The new illy Art Collection is inspired by Watermill Center, an interdisciplinary space created by Robert Wilson to provide inspiration for an international community of artists.
The Watermill Center illy Art Collection is the result of the workshop held in 2013 at the International Summer Program, attended by almost 100 artists from 30 different countries. The espresso cup collection includes a design by Robert Wilson plus 5 other designs—by Christopher Knowles, Hope Esser, Willie Filkowski, Clo’e Floirat and Gintare Minelgaite—which were selected from among the entries.


Today, Robert Wilson is one of the most important and celebrated exponents of the visual arts and theater.

His theatrical work combines artistic genres such as dance, music, prose, sculpture and light.

His works have a powerful aesthetic presence and an intense emotional content.


Christopher Knowles began his artistic career in the 1970s. In 1976 he helped to write the lyrics for the opera Einstein on the Beach, composed by Philippe Glass and directed by Robert Wilson. Knowles’ works have been displayed at many international venues. Some of his pieces are part of permanent collections at the Museum of Modern Art in New York, the Brooklyn Museum and the Boymansvan Beuningen in Rotterdam. The Texan artist’s contribution to the illy Art Collection was inspired by one of his previous works, which is part of the large art collection at the Watermill Center. Knowles is currently on a world tour with his performance “The Sundance Kid is Beautiful”.


Hope Esser is a multidisciplinary artist who works with performance, video and sculpture. After graduating from the Oberlin College in Ohio, she gained a Master’s in Fine Arts at the Chicago School of Art Institute. Her work has been presented at the NARS Foundation in Brooklyn, New York, the Chicago Arts Club, the Grace Exhibition Space in New York, DEfibrillator in Chicago, and the Charlotte Street Foundation in Kansas City, Missouri. During her time at the Watermill Center, Hope studied the works of art displayed at the Institute, and also attended workshops. This stimulating and creative environment provided the inspiration for her collection, which was inspired by several of Wilson’s pieces.


Willie Filkowski is a young American artist and writer, who studies at the University of Michigan. From the Watermill Center he brings us blueberries, the white sky and the large open spaces in which to work. He also tells of the time spent with Wilson and the other “geniuses” during his stay there, when the artists would have dinner together and discuss the experiences of their working day. Willie’s design for the Watermill Center illy Art Collection was inspired by the environment at the center, and by its wallcoverings. Willie admits to being a great fan of coffee “Without coffee, there are only non-days and non-nights. Without coffee there is no creativity”.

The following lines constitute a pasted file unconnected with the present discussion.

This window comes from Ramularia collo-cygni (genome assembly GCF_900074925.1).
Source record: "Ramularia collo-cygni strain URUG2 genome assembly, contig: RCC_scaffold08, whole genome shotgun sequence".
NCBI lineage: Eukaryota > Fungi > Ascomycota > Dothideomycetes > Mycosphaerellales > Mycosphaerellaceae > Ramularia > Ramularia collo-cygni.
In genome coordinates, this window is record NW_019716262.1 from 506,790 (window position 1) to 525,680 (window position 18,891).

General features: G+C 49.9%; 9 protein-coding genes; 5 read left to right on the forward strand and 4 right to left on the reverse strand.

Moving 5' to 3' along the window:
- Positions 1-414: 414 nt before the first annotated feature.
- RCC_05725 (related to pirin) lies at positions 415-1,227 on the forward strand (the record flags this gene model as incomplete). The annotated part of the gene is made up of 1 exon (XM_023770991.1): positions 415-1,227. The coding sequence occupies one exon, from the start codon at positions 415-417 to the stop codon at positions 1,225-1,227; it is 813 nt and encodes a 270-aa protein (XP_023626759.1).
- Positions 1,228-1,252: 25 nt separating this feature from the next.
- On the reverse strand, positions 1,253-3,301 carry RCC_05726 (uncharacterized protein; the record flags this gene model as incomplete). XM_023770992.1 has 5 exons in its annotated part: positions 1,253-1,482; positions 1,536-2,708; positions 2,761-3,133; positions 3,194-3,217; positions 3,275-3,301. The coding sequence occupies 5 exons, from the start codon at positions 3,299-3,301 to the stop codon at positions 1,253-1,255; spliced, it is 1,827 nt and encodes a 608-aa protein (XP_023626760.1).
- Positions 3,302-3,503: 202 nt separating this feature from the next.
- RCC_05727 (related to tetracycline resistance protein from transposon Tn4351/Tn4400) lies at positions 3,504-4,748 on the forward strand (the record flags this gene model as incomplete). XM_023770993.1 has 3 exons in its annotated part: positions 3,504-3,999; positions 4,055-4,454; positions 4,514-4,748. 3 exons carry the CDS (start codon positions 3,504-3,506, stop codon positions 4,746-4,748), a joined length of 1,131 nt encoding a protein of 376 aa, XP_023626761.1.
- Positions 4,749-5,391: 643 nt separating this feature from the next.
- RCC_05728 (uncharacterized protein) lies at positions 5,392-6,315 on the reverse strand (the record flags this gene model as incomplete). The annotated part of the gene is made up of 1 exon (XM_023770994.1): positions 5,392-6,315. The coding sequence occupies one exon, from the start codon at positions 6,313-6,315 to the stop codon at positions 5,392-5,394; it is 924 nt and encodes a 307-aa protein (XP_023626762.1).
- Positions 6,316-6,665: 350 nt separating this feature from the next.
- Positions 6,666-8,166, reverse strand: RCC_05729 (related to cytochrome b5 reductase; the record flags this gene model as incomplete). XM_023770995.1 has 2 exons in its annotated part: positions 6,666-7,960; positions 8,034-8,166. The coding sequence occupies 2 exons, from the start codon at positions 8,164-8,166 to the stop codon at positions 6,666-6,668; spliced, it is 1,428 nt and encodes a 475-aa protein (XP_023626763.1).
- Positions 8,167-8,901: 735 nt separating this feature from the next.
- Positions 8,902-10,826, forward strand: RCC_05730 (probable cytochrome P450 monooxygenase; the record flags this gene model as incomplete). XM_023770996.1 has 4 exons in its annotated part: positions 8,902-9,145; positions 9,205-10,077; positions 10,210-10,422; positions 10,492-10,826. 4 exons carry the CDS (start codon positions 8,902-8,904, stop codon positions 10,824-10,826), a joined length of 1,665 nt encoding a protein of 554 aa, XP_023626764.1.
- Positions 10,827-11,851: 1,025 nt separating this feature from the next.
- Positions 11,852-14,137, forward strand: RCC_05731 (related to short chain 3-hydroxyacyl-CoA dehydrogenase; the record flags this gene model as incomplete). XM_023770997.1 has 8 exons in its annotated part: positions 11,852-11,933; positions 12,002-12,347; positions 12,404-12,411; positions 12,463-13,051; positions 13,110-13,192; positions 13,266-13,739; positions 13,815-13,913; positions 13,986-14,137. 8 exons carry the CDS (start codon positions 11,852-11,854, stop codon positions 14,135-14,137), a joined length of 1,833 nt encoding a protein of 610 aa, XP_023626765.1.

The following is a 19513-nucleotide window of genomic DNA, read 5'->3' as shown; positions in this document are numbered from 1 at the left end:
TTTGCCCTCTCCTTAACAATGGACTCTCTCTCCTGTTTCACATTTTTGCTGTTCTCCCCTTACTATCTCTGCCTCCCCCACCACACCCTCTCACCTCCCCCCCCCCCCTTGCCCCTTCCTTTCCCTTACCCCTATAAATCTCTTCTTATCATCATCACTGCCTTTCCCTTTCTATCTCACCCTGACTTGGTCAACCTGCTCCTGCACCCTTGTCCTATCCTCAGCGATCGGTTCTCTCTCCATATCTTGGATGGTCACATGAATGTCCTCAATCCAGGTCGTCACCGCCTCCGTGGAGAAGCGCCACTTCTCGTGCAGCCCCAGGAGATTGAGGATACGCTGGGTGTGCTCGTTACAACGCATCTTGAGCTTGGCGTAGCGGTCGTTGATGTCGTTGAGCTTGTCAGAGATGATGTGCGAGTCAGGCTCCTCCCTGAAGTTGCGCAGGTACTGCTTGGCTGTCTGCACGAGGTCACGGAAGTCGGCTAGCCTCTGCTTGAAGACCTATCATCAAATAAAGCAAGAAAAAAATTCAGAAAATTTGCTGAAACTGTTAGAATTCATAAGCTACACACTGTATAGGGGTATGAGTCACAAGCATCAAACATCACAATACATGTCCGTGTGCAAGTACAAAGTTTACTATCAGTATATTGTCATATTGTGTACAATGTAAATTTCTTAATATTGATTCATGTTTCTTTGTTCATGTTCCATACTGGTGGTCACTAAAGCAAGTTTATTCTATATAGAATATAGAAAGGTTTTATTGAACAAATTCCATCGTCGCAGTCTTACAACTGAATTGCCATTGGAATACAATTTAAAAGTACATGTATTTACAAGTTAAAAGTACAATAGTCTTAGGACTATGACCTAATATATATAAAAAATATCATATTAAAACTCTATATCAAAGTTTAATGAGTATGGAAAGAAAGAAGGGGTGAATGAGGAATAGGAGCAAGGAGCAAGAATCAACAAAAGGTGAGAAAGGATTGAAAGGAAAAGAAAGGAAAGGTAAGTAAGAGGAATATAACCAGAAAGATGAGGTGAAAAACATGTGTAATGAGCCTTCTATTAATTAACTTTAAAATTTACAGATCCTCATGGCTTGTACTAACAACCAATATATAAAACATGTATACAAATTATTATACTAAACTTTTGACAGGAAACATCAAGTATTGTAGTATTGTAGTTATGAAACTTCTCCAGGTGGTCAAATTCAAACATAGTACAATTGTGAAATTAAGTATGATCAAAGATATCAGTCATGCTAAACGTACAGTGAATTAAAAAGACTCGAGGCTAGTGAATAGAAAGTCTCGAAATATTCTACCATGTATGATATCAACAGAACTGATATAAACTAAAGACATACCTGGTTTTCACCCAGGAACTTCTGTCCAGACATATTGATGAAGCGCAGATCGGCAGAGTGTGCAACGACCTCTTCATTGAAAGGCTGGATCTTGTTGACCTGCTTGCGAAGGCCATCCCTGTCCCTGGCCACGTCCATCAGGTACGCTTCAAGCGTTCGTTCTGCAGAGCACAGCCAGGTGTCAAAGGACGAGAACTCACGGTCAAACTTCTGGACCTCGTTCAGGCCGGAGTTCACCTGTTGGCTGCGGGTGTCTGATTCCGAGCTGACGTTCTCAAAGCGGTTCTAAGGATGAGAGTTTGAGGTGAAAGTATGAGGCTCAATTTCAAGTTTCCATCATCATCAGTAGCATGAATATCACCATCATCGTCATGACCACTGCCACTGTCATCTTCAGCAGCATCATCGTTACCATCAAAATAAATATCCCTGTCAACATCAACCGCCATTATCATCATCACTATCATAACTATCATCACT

Clo’e Floirat divides her time between France and New York, working as an artist and art critic. After studying design at the Ecole Supérieure d'Art et de Design in Reims, and at the Design Accademy in Eindhoven, she spent five years living in Berlin. She studies art criticism in London and currently her works combine art and writing with a critical approach known as “drawing Crit’writing”. Her interpretation of the Watermill Center translates into a plan of the building, which adorns the surface of the espresso cup. The inspiration for this work came from Clo’e’s impression of the center when she first visited it years ago: “The grass, the gardens, the facade, the windows, trees and light – it was all part of an equation of lines that created a space”.


Gintare Minelgaite is a multifaceted artist. A theatre director, artist and graphic designer, during his career he has managed several large communications projects. He is also an enthusiast of photography, typography, printing and bookbinding, with a keen interest in cultural and fashion trends.His design for the Watermill Center series of the illy Art Collection is based on a meditation about the space at the center, which in Gintare’s opinion can influence his mood and actions. To create the design, the artist focused on the outdoor areas and the first sensations they create in the visitor.